The overwhelming response to Social Musings by Austin has been positive. Thank you all for your kind words; it is so good to connect with many of you whom I have not contacted in years.

Because I do not want to be hypocritical, I must make a confession. Let me say this loud and clear - I am not and never will be a saint. I am not Ghandi, Mother Theresa or the Pope; I am not trying to supplant your rabbi with my musings. I have done things in my life which would shock the puritanical interests in our society. In fact, you will be able to read explicit details of my sordid endeavors in a forthcoming book which I am currently writing.

I continue to struggle with addiction, something I face on a daily basis. I readily admit I am addicted to social media, and it has had a negative impact on my life; yet, it is a necessary evil since ultimately I plan to use social media to find a large readership and to connect with readers. How does one rationalize this? I am still trying to figure that out.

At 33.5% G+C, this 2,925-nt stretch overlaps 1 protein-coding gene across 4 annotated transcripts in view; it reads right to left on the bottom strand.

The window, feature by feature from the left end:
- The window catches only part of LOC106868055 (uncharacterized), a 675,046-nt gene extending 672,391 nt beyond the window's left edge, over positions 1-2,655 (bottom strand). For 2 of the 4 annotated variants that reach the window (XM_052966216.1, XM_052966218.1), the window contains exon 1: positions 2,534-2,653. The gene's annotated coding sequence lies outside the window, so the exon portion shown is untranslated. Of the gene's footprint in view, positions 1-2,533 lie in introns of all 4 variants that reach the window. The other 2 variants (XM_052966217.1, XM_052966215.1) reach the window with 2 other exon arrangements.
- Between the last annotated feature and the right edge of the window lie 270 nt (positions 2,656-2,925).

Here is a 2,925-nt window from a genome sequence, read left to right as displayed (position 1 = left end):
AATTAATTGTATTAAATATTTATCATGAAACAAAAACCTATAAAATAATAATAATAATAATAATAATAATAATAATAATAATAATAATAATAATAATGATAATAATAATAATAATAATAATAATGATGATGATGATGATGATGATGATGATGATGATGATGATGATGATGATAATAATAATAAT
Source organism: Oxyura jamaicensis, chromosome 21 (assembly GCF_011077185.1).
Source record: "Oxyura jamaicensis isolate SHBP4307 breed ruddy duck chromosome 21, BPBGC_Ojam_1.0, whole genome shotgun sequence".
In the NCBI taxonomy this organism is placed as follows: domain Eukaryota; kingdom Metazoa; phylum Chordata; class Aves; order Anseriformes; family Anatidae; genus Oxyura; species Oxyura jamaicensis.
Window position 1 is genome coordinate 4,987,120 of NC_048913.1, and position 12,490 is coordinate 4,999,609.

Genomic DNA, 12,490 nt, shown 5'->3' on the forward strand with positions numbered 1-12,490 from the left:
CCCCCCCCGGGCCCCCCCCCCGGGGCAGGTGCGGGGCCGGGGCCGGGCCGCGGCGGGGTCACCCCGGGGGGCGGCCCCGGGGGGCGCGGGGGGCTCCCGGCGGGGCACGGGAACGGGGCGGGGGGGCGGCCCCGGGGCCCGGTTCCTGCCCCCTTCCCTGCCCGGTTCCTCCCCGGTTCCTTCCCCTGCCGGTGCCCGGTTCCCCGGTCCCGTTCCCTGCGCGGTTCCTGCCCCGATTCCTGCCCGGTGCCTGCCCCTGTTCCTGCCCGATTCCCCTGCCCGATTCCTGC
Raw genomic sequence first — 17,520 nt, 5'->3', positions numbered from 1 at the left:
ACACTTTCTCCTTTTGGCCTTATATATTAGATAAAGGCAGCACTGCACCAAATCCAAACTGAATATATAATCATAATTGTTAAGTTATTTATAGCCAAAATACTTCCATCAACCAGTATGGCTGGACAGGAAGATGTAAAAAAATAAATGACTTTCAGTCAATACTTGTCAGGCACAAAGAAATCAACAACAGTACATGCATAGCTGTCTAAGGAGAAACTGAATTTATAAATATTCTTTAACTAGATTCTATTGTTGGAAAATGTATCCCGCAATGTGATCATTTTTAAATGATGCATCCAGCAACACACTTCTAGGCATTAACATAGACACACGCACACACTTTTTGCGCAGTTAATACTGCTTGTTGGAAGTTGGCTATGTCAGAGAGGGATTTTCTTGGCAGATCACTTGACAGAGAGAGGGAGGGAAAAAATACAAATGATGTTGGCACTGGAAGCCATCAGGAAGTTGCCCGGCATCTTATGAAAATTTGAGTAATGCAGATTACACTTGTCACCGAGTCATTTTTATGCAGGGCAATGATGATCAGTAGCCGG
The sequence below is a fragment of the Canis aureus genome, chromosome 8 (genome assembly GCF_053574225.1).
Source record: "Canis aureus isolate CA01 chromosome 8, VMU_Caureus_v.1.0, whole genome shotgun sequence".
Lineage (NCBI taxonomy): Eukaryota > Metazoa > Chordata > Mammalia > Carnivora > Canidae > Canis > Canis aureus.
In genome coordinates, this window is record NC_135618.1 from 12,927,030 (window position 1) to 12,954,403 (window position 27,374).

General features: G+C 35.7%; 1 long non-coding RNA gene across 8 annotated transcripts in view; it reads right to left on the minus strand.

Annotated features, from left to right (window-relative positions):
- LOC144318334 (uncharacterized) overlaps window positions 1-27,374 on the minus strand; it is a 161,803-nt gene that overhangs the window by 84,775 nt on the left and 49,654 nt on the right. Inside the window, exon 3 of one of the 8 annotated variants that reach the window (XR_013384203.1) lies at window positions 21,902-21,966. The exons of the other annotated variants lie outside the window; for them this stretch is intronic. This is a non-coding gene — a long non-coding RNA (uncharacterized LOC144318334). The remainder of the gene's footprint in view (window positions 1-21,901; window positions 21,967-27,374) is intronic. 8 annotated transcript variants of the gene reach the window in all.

What I am trying to do with Social Musings is share my real-life experiences of trying to achieve ethical self actualization. I am at the very beginning of a rest-of-my-life journey, and I want to share my journey so that you can maybe learn from my mistakes and try to improve yourself too. I never have and never will hold myself out to be perfect, and you do not have to take my advice at all; in fact, you can disagree with me. That is your personal right as a human being in a democracy - the right to your own opinions.